- For questions about tuition, financial holds, books, etc. contact Savannah Sydney by email or at (928) 523-8033.
- For questions about academic holds and other advisor needs, contact Tomantha Horseherder by email or at (928) 523-6154.
- For technical or system questions, contact the Student Technology Center at:
American Indian School Leadership (AISL)
Opportunities for Native American students at Northern Arizona University
The American Indian School Leadership (AISL) program is a federally funded Master’s of Education program, specifically geared toward training Native American teachers to become highly effective principals serving in American Indian schools.
American Indian School Leadership Program (AISL) received a $1.2 million federal grant from the U.S. Department of Education in November, 2016, to continue its work in preparing professionals specifically for Native American school leadership. Northern Arizona University’s aim is to more than triple the number of Native Americans serving as principals and school leaders. The curriculum is designed to prepare principals to actively lead in improved instruction and school change, not just manage programs and buildings. Enrolled students who are employed have the opportunity to earn their Master’s Degree in Educational Leadership-K-12 Administration without having to leave their current positions.
Why do we need programs like AISL?
- Financial instability prevents many Native American students from being able to commit to the rigors of a graduate-level education. Tribal scholarship funds cannot provide adequate financial support to help students meet daily living expenses and reduce financial barriers to enrollment or retention. Additionally, it is particularly difficult for part-time graduate students to obtain financial assistance.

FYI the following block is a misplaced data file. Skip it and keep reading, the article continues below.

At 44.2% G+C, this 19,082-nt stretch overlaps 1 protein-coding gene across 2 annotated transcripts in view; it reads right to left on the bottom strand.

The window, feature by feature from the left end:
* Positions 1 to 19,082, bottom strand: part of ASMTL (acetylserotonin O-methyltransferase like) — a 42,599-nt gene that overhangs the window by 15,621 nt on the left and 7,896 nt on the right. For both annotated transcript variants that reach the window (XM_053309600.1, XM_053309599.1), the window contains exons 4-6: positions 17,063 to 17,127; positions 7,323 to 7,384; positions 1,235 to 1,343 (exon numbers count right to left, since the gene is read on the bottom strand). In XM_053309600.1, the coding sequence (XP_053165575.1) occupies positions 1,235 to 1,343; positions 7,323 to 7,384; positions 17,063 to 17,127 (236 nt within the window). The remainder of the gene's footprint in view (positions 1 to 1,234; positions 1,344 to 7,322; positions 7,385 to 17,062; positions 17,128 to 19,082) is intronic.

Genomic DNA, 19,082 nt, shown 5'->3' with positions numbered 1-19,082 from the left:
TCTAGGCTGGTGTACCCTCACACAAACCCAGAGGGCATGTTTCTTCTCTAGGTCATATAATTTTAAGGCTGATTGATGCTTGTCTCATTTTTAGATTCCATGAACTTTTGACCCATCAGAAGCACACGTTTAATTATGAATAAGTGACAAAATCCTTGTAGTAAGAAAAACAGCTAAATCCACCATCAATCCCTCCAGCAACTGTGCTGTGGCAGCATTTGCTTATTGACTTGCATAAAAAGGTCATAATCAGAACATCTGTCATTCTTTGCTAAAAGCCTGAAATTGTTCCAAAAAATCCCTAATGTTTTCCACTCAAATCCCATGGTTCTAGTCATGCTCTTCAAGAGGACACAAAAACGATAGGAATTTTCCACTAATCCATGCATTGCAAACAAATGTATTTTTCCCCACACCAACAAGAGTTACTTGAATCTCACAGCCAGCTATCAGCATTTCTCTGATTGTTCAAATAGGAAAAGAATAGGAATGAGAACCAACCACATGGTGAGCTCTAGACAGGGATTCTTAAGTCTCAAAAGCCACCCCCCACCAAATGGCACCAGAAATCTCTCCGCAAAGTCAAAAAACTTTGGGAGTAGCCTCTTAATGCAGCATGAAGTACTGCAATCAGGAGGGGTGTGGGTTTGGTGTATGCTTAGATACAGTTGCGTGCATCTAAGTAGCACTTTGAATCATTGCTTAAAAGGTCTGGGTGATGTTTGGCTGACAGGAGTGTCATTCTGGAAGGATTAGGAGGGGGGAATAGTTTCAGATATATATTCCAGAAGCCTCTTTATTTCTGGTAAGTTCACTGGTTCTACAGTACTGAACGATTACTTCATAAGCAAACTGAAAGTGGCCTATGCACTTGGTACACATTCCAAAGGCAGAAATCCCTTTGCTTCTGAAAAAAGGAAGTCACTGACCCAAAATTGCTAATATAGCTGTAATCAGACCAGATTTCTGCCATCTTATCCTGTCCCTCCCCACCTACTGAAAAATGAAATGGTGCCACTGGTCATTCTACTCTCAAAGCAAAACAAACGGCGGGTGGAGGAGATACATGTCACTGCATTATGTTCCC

- New principals need pre-service training that prepares them to lead improved instruction and school change, not just manage budgets and buildings. Recent results on the Arizona’s Instrument to Measure Standards (AIMS) test show Native American students lacking in all major areas measured (Arizona Department of Education AIMS Report, 2012).
Why NAU’s program?
Northern Arizona University (NAU) maintains a strong commitment to Native American and Indigenous students. NAU has seen a steady increase in enrollment of Native Americans, with a Fall 2020 enrollment of 892 (Duplicated Ethnicity/Race: 1,611) and a Native American Faculty and Staff count of 151 (Duplicated Ethnicity/Race: 194).
NAU continues to enroll one of the largest populations of Native American students among all four-year, public institutions in the United States. Among these same institutions, the 2019 Integrated Postsecondary Education Data System (IPEDS) enrollment data reports showed that NAU’s Fall 2019 enrollment:
- Ranked 10th in total enrolled Native American students
- Ranked in the top 15 of enrolled undergraduate Native American students
- Ranked 4th of enrolled graduate Native American students
IPEDS Completions data reports for 2018-19, among all four-year, public institutions in the United States also shows that NAU ranked in the top 10 for the following degrees awarded:
- Ranked 10th for total degrees awarded to Native American students
- Ranked 7th for bachelor’s degrees awarded to Native American students
- Ranked 6th for Master’s/Doctorate’s degrees awarded to Native American students
The Native American student populations are diverse and have self-identified an affiliation with 113 different tribes, the largest contingents self-identifying as Navajo, Cherokee, Hopi and Apache tribes (NAU Institutional Research and Analysis).